RIM launches Blackberry Torch to challenge iPhone
Research in Motion (RIM) has launched a touchscreen mobile in an effort to maintain its lead over Apple's iPhone and handsets running Google software.
The new addition to its popular Blackberry phones is called the Torch.
RIM has also given the operating system an upgrade, in a nod to the richer functionality of other smartphones.
The release comes as the United Arab Emirates and Saudi Arabia threaten to ban some of the functionality of the Blackberry handsets.
The Torch 9800 features a touchscreen and sliding keyboard - the first in the Blackberry portfolio - and comes with 4GB of memory and a five megapixel camera.
Drawing on the popularity of social networks, Facebook, Twitter and MySpace come pre-installed on the new device.
RIM attempted to deflect comparisons with the iPhone.
"This isn't about competition, this is about making the Blackberry experience better," said RIM product vice president Rob Orr.
"No doubt some people will draw comparisons but we think it is unique," he added.
Analysts were not convinced.
"This is RIM trying to close the gap on its rivals. The company has tremendous momentum in North America and the UK but there is no question RIM users are now ready for more," said Ben Wood, an analyst with research firm CCS Insight.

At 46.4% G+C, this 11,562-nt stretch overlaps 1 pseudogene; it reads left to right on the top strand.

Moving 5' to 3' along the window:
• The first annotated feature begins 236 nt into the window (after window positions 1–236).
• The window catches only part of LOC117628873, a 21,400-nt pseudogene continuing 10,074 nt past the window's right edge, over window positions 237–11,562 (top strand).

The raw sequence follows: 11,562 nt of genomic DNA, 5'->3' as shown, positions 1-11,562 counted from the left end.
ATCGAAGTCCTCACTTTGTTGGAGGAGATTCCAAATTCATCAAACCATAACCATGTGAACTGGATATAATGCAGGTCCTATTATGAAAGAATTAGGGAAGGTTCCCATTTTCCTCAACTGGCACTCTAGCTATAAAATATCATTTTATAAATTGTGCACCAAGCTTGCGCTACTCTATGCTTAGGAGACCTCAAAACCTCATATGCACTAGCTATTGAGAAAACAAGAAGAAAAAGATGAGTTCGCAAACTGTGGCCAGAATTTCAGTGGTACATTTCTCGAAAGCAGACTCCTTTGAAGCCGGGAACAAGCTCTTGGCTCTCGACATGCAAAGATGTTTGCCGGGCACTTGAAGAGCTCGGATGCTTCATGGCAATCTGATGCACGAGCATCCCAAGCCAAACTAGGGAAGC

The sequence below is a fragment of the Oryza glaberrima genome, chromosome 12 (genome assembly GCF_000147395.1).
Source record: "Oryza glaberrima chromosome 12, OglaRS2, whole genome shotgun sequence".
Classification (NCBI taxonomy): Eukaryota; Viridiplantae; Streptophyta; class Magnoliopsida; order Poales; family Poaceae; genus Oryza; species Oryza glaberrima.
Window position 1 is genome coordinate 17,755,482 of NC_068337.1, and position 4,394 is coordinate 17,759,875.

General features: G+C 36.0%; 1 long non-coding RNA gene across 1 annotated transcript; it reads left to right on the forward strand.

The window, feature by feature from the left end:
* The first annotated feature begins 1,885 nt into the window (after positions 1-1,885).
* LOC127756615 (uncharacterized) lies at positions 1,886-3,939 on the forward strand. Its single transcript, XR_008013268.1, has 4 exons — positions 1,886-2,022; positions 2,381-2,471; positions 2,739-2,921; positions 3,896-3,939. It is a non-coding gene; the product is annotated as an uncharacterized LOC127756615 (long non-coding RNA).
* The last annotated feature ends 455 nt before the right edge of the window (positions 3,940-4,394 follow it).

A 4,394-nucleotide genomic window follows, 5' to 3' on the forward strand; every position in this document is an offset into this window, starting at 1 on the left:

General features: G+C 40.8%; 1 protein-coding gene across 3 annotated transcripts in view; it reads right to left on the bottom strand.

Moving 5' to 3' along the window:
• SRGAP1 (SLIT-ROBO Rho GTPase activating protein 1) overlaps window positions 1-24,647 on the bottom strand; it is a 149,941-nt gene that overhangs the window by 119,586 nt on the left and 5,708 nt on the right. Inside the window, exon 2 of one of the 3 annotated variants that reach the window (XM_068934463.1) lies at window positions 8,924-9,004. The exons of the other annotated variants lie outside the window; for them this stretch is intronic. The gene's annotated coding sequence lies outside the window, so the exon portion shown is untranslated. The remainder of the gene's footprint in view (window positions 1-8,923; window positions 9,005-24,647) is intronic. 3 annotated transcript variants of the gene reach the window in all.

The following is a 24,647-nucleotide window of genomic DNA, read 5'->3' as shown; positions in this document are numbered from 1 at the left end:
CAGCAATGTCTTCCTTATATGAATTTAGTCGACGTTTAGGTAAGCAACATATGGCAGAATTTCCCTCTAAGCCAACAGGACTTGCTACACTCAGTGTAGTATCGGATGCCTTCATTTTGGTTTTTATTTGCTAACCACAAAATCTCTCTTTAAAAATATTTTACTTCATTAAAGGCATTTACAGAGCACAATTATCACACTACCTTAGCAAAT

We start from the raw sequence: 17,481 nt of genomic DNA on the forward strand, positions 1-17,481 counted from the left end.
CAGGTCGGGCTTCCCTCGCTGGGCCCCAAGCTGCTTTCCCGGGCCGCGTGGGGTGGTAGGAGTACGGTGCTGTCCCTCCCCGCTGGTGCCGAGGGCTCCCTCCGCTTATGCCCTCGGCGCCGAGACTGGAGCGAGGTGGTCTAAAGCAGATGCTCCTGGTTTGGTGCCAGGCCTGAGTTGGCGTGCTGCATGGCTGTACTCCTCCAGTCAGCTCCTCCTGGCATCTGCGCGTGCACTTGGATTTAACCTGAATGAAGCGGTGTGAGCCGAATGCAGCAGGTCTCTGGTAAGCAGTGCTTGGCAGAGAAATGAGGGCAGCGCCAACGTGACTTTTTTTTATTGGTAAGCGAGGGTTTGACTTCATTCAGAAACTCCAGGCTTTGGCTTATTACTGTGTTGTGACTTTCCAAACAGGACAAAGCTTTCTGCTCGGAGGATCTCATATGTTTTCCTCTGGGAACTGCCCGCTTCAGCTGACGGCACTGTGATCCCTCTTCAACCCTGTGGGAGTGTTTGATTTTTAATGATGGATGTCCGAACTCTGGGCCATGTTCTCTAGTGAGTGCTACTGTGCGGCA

RIM currently accounts for nearly 20% of smartphone sales, ahead of both Apple (10%) and phones running Google's Android software (15%). Phones running Symbian, commonly used on Nokia phones, still dominate the market.
There are 100 million Blackberries worldwide.
Mr Wood said that an update to the browser was one of the most important aspects of the new phone and software.
"The browser has been the Achilles heel of the Blackberry. The new one supports multi-touch, tabbed browsing and HTML 5. It is all pretty standard stuff but RIM has taken some criticism from competitors and this addresses that," he said.
RIM said that the new OS would work on the 9105 and 9700 models but said it would continue to support the existing operating system that ran on millions of other handsets.
The firm has been in the headlines this week as two Gulf states announce bans of some of the Blackberry functions, claiming they pose a security risk.
The United Arab Emirates is to block sending e-mails, accessing the net and delivering instant messages to other Blackberry handsets.
Saudi Arabia is to prevent the use of the Blackberry-to-Blackberry instant messaging service.
Both nations are unhappy that they cannot monitor such communications because the data is encrypted.
RIM confirmed that it had sent letters to all its Gulf state customers, reiterating that "it will not compromise the integrity of the Blackberry enterprise solution".